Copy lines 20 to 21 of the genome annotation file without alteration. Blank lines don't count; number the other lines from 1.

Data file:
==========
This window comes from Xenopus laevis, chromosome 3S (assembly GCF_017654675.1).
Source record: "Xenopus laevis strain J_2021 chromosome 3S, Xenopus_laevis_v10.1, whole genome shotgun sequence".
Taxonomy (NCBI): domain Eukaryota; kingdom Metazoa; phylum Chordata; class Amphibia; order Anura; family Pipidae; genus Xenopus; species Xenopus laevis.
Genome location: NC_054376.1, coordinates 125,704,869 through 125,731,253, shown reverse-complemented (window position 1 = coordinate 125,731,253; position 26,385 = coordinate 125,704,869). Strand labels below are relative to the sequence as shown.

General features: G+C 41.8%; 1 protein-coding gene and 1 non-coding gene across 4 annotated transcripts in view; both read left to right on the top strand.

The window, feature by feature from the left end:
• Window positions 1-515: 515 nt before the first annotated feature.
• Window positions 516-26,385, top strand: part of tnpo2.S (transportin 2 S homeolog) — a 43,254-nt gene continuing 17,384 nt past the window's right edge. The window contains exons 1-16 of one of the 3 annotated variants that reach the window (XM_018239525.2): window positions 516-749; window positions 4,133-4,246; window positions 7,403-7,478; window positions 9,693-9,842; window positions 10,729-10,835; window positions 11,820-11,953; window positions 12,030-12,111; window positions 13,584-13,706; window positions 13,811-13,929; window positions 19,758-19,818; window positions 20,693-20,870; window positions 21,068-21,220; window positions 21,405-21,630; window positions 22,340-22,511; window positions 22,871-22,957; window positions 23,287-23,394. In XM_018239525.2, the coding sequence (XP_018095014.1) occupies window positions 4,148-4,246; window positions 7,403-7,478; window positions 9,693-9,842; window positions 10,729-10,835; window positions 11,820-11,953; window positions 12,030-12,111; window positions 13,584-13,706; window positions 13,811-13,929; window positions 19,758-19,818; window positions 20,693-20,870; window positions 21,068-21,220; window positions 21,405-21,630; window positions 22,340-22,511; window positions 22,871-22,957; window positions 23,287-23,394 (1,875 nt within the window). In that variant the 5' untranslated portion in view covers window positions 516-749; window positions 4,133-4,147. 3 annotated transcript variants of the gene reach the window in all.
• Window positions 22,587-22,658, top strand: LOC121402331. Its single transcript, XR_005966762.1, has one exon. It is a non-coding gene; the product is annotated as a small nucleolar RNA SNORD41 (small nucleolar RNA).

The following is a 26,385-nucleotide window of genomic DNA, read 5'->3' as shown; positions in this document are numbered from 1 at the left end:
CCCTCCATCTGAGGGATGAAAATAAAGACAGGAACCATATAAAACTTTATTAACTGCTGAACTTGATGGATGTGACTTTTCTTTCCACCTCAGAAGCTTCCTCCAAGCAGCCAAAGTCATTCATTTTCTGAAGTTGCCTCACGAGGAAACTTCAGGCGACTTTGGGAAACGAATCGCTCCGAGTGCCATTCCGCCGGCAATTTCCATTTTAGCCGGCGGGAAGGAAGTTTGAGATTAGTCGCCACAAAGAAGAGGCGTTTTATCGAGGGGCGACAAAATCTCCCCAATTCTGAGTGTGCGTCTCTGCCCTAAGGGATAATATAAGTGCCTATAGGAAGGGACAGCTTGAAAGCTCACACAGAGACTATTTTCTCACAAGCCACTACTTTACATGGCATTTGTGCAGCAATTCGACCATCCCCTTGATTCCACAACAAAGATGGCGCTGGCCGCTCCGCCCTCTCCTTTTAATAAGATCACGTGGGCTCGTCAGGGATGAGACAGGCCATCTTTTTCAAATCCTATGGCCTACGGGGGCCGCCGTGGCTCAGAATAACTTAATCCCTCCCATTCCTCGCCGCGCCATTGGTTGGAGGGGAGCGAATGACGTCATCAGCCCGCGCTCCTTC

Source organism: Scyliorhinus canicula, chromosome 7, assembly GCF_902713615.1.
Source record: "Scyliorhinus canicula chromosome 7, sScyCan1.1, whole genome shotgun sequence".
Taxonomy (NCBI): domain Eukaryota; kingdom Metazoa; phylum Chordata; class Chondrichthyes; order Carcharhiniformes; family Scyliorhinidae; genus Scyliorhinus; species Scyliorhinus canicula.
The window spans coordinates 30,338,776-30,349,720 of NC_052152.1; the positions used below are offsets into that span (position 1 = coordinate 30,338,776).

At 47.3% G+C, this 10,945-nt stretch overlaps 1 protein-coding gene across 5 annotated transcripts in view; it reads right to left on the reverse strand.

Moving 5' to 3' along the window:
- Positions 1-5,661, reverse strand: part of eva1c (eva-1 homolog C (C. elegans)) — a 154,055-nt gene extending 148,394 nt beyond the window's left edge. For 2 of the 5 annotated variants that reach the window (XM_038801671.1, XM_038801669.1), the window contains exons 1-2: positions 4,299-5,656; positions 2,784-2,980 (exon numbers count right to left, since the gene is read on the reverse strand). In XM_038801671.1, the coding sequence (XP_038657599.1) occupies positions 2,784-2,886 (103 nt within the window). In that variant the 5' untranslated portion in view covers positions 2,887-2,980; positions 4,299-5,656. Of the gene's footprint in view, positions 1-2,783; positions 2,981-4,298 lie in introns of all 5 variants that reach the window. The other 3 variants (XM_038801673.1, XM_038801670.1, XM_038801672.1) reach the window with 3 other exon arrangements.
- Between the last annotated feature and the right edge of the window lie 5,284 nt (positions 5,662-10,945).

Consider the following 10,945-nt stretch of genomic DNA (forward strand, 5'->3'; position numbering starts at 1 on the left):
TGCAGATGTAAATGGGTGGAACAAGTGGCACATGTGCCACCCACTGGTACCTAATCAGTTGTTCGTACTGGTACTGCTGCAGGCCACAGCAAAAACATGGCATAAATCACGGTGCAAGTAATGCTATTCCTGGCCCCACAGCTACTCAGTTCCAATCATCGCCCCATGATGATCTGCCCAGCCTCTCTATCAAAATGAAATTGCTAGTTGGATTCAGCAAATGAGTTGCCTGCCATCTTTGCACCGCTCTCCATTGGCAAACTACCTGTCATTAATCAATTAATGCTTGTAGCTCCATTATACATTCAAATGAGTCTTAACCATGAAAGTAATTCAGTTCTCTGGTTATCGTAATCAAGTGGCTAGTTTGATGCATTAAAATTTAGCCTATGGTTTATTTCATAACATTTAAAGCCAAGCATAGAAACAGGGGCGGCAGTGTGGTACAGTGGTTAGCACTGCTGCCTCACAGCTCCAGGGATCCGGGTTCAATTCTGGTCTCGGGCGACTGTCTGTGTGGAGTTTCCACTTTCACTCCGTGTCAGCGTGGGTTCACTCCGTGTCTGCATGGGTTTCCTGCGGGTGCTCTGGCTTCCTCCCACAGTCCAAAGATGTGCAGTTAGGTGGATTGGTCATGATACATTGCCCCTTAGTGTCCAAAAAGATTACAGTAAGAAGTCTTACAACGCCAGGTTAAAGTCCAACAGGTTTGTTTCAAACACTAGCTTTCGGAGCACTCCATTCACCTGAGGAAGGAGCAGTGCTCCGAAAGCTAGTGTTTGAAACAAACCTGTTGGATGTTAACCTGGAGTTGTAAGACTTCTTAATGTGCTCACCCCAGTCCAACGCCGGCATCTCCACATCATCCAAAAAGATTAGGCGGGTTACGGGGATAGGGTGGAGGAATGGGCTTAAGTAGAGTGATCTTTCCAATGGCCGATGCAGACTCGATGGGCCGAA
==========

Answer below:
Consider the following 10,945-nt stretch of genomic DNA (forward strand, 5'->3'; position numbering starts at 1 on the left):
TGCAGATGTAAATGGGTGGAACAAGTGGCACATGTGCCACCCACTGGTACCTAATCAGTTGTTCGTACTGGTACTGCTGCAGGCCACAGCAAAAACATGGCATAAATCACGGTGCAAGTAATGCTATTCCTGGCCCCACAGCTACTCAGTTCCAATCATCGCCCCATGATGATCTGCCCAGCCTCTCTATCAAAATGAAATTGCTAGTTGGATTCAGCAAATGAGTTGCCTGCCATCTTTGCACCGCTCTCCATTGGCAAACTACCTGTCATTAATCAATTAATGCTTGTAGCTCCATTATACATTCAAATGAGTCTTAACCATGAAAGTAATTCAGTTCTCTGGTTATCGTAATCAAGTGGCTAGTTTGATGCATTAAAATTTAGCCTATGGTTTATTTCATAACATTTAAAGCCAAGCATAGAAACAGGGGCGGCAGTGTGGTACAGTGGTTAGCACTGCTGCCTCACAGCTCCAGGGATCCGGGTTCAATTCTGGTCTCGGGCGACTGTCTGTGTGGAGTTTCCACTTTCACTCCGTGTCAGCGTGGGTTCACTCCGTGTCTGCATGGGTTTCCTGCGGGTGCTCTGGCTTCCTCCCACAGTCCAAAGATGTGCAGTTAGGTGGATTGGTCATGATACATTGCCCCTTAGTGTCCAAAAAGATTACAGTAAGAAGTCTTACAACGCCAGGTTAAAGTCCAACAGGTTTGTTTCAAACACTAGCTTTCGGAGCACTCCATTCACCTGAGGAAGGAGCAGTGCTCCGAAAGCTAGTGTTTGAAACAAACCTGTTGGATGTTAACCTGGAGTTGTAAGACTTCTTAATGTGCTCACCCCAGTCCAACGCCGGCATCTCCACATCATCCAAAAAGATTAGGCGGGTTACGGGGATAGGGTGGAGGAATGGGCTTAAGTAGAGTGATCTTTCCAATGGCCGATGCAGACTCGATGGGCCGAA